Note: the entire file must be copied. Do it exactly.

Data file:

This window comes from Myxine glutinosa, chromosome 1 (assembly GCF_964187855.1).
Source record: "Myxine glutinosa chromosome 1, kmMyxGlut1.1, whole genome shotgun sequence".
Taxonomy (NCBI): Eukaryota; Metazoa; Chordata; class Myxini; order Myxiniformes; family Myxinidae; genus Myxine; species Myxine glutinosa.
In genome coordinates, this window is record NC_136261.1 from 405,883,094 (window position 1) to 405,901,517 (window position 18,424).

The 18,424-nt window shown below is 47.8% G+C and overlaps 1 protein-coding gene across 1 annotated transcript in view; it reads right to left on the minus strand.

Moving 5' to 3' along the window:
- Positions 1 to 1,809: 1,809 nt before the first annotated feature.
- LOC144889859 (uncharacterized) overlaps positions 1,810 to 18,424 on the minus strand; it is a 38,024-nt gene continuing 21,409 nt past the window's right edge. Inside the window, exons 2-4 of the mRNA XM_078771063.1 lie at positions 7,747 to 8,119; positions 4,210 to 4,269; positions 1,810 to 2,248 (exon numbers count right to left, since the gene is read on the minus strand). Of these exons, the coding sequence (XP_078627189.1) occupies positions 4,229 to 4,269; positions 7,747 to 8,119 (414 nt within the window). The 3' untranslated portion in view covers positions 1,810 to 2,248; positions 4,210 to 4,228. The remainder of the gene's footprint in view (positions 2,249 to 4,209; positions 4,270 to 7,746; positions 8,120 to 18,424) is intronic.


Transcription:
This window comes from Myxine glutinosa, chromosome 1 (assembly GCF_964187855.1).
Source record: "Myxine glutinosa chromosome 1, kmMyxGlut1.1, whole genome shotgun sequence".
Taxonomy (NCBI): Eukaryota; Metazoa; Chordata; class Myxini; order Myxiniformes; family Myxinidae; genus Myxine; species Myxine glutinosa.
In genome coordinates, this window is record NC_136261.1 from 405,883,094 (window position 1) to 405,901,517 (window position 18,424).

The 18,424-nt window shown below is 47.8% G+C and overlaps 1 protein-coding gene across 1 annotated transcript in view; it reads right to left on the minus strand.

Moving 5' to 3' along the window:
- Positions 1 to 1,809: 1,809 nt before the first annotated feature.
- LOC144889859 (uncharacterized) overlaps positions 1,810 to 18,424 on the minus strand; it is a 38,024-nt gene continuing 21,409 nt past the window's right edge. Inside the window, exons 2-4 of the mRNA XM_078771063.1 lie at positions 7,747 to 8,119; positions 4,210 to 4,269; positions 1,810 to 2,248 (exon numbers count right to left, since the gene is read on the minus strand). Of these exons, the coding sequence (XP_078627189.1) occupies positions 4,229 to 4,269; positions 7,747 to 8,119 (414 nt within the window). The 3' untranslated portion in view covers positions 1,810 to 2,248; positions 4,210 to 4,228. The remainder of the gene's footprint in view (positions 2,249 to 4,209; positions 4,270 to 7,746; positions 8,120 to 18,424) is intronic.